A Companion Guide to Resilience

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Asia is experiencing unprecedented change. Some of these changes are bringing undeniable benefits, such as the millions of Asians being lifted out of poverty by economic growth, and the soaring accessibility of information technology. Other changes are increasing the vulnerability of many portions of the population: climate change, the rapid increase in the number of disasters, political instability, and escalating inequality. Resilience building is increasingly seen as a counter to these drivers of vulnerability. This guide aims to provide practical guidance to staff working on resilience throughout the region. It is intended to be used first and foremost by Oxfam and partner staff who are directly involved in project design and implementation. The guide complements Oxfam’s Strategy for Resilience in Asia for 2015–2020.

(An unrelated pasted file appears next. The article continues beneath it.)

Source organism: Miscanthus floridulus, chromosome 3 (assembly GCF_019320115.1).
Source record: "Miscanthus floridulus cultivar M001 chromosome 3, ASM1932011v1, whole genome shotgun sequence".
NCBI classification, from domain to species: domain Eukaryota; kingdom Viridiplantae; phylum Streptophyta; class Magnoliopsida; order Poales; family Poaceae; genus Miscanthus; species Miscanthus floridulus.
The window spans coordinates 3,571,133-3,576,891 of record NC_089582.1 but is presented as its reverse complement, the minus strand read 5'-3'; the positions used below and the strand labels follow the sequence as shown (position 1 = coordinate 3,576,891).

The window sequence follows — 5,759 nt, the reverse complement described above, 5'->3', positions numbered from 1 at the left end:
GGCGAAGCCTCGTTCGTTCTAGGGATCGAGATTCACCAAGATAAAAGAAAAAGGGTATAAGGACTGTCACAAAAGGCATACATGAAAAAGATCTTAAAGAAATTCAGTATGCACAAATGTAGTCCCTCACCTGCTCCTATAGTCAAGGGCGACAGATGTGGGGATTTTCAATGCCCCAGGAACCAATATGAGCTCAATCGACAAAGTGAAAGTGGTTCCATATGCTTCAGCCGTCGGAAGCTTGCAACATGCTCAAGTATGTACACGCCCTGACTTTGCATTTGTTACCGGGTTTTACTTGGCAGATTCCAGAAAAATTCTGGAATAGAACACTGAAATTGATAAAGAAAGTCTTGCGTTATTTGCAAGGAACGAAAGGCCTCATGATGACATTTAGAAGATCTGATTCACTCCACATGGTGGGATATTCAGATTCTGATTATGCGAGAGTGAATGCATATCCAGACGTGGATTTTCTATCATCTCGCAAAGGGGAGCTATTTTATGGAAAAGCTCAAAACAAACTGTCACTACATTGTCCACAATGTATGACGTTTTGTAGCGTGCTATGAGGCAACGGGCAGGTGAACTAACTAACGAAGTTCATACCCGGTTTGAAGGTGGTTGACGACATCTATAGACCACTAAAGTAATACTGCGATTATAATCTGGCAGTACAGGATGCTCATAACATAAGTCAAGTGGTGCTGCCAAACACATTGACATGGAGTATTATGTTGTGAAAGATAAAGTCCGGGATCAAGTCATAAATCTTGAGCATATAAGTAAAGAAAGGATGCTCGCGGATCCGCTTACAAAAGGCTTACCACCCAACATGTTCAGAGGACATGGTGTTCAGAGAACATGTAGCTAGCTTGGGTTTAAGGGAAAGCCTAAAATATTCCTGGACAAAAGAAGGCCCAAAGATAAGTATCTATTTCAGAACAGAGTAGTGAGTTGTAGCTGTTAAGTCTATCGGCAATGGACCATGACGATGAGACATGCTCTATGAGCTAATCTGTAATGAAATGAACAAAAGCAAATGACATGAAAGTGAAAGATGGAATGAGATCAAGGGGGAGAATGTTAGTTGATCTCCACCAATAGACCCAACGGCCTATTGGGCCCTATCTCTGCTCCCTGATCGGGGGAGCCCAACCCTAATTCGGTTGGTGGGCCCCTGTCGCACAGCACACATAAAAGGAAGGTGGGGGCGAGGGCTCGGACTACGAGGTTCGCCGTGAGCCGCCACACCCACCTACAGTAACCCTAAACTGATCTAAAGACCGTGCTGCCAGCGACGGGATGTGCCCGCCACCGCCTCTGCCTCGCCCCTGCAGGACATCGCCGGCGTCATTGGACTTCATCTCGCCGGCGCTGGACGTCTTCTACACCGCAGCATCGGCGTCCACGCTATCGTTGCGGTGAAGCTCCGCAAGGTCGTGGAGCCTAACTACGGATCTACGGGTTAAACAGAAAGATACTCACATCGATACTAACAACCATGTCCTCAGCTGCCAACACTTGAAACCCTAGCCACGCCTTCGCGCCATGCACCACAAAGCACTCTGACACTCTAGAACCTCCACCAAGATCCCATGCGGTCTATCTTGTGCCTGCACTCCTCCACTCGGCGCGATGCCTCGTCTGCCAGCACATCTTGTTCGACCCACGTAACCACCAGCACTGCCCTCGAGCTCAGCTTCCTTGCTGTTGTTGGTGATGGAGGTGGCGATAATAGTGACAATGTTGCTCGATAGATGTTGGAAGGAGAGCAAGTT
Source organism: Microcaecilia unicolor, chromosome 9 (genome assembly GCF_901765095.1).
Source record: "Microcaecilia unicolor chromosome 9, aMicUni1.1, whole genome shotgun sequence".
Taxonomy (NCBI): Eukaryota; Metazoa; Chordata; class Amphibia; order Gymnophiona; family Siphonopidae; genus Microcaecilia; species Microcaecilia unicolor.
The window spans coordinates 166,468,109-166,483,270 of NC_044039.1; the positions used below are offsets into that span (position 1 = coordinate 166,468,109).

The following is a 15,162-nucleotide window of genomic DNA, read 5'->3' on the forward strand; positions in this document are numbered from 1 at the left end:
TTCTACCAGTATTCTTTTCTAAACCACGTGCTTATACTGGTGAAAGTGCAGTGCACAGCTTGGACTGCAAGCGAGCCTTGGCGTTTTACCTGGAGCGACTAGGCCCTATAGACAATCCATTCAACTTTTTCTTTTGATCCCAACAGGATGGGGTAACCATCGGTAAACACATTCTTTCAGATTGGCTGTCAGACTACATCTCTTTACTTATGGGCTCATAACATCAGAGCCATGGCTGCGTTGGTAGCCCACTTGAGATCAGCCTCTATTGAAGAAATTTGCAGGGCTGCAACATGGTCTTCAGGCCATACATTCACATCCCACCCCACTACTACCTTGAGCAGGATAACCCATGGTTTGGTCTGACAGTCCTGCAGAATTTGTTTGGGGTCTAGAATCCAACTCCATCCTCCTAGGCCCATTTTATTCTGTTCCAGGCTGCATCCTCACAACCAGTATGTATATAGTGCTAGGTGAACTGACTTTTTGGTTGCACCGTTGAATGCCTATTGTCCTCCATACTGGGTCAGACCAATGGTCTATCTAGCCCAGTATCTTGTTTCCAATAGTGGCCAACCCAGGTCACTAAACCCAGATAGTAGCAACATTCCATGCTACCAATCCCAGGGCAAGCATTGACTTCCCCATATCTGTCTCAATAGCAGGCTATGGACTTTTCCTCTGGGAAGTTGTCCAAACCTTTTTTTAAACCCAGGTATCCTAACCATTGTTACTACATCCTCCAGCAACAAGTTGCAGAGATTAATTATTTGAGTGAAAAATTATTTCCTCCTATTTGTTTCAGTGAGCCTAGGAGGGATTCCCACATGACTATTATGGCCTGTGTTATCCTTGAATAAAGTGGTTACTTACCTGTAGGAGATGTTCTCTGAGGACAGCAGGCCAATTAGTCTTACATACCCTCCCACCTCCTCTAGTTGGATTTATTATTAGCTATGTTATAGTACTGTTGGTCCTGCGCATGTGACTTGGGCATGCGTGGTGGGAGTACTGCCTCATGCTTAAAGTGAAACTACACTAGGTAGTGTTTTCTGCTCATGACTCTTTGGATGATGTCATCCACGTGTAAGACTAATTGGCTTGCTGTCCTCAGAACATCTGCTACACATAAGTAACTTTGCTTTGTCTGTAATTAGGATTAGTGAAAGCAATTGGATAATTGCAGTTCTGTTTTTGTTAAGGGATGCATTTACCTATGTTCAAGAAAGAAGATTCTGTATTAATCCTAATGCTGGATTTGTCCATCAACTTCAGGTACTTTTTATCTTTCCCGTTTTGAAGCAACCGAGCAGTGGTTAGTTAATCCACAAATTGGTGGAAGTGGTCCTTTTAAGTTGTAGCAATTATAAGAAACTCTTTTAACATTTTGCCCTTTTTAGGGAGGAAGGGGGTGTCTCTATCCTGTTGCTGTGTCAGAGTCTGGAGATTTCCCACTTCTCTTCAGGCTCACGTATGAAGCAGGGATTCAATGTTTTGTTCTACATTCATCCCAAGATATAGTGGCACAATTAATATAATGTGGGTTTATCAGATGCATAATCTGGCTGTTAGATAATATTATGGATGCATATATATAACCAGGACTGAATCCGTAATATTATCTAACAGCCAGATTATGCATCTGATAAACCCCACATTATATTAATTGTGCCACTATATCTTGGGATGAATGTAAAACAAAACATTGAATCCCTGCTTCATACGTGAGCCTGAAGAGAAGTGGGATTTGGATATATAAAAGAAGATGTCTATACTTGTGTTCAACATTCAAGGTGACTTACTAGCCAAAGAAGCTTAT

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  Practical guidance for people designing and implementing programmes that aim to increase the resilience of people living in poverty Lead authors:  Steve Jennings & Janice Ian ManlutacNovember 2015 Members of duck raisers in Potuakhali, Bangladesh discuss with Oxfam and partners underlying causes of poverty in their village and lack of scale up of this industry which are: a) poor access to business services; b) inefcient supply chain; c) entrenched traditional beliefs that since women are caretakers of ducks, it is just an adjunct household chore and not a viable enterprise; and d) chronic natural disasters and climate variability. Photo: Janice Ian Manlutac/2015 A Companion Guide to Resilience Contents 1 About this Companion 12 Vision 33 Design 114 Implementation 215 Measuring Resilience 286 Learning 32  2 1.1 Introduction  Asia is experiencing unprecedented change. Some of these changes are bringing undeniable benets, such as the millions of Asians being lifted out of poverty by economic growth, and the soaring accessibility of information technology. Other changes are increasing the vulnerability of many portions of the population: climate change, the rapid increase in the number of disasters, political instability, and escalating inequality. Resilience building is increasingly seen as a counter to these drivers of vulnerability. Fortunately, Oxfam and partners in Asia have a rich history of implementing approaches towards resilience that can be built upon to become more effective. 1.2 What is the purpose of this guide? This companion aims to provide practical guidance to staff working on resilience throughout the region. It is intended to be used rst and foremost by Oxfam and partner staff who are directly involved in project design and implementation. It should also be useful for those who support them: their managers, advisors and fundraisers. The guide includes a practical Resilience Checklist of things to consider at project and wider programme levels (Section 3). The guide complements Oxfam’s Strategy for Resilience in Asia for 2015-2020, which was developed to foster a shared approach to resilience amongst all country programmes and afliates in the region, and will normally be used alongside it. 1 ABOUT THIS COMPANION Sharmila Karki, 48, Goma Limbu, 60, and Manju Thapa, 31 work in an onion eld outside an informal settlement in the Manohara area of Kathmandu, Nepal, on August 29, 2015. The women usually work from 10 am to 6 pm and earn 260 Nepali NRs a day - around $2.50. The legal minimum wage in Nepal is 450 NRs a day. Photo: Sam Cunningham Sam Tarling/2015  3 1.3 How is the guide structured? The structure of the guide follows the basic sequence of project (or programme) cycle management: creating a vision, project design, implementation, and monitoring and evaluation. Learning comes from all parts of this sequence. The guide is structured in this way so that people can use the guide to inform their work as it progresses, and nd the parts that are most relevant to their work easily if they prefer to dip in and out of the guide. The sections of the guide are: Vision:  This part of the guide is intended to help you establish the vision and goals for your work on resilience. It contains a brief introduction to Oxfam in Asia’s denition of and vision for resilience. Design:  The guide contains the Resilience Checklist, which is a handy tool that you can use when designing projects or programmes, including writing funding proposals. It also describes the Asia Theory of Change for resilience, a short discussion of how resilience relates to other programme areas, and includes tips and useful resources for designing projects and programmes. Implementation:  The guide contains a number of case studies from programmes around the region to help you think through some of the practical solutions that others have found when programming. It also includes a brief guide on partnerships and donors. Monitoring and Evaluation:  The guide contains a menu of indicators that can be used to develop monitoring and evaluation plans. Learning:  All parts of the project cycle – vision, design, implementation and monitoring and evaluation – provide experience, information and insight that we should be using to improve our work. This section provides information on how to plan and resource learning, and also introduces a ‘feedback loop’ to facilitate learning from work on resilience. LEARNING Planning for learningThe Feedback Loop VISION Oxfam’s VisionTheory of change IMPLEMENT Case StudiesPartnerships and Donors MONITORING & EVALUATION Indicators for resilience DESIGN The Resilience ChecklistCross-cutting issues  4 2 VISION Establishing the vision –what you want to achieve – is a critical rst step in any sort of programming. In practical terms, this means building on the strategic decisions that have been made by Oxfam in Asia so that your own work aligns with the broader work in the region whilst reecting your own context. This section helps to explain what Oxfam in Asia means by resilience, how it is prioritised, and introduces a Theory of Change to help you develop the goals for your own work. Climate change induced frequent and severe disasters have tested the life, sanity and livelihoods of residents of Magurakani Village of Atulia Union, close to the mangrove forest of Sundarban. Cyclone “Sidr” in 2007 and “Aila” in 2009 affected the South-West region adversely through saline intrusion forcing women to look at alternative livelihood such as crab fattening. The women saw crabs as a “friendly” way to produce food and get income for now through aquaculture until the environment recovers and become less saline. Photo: Janice Ian Manlutac/2015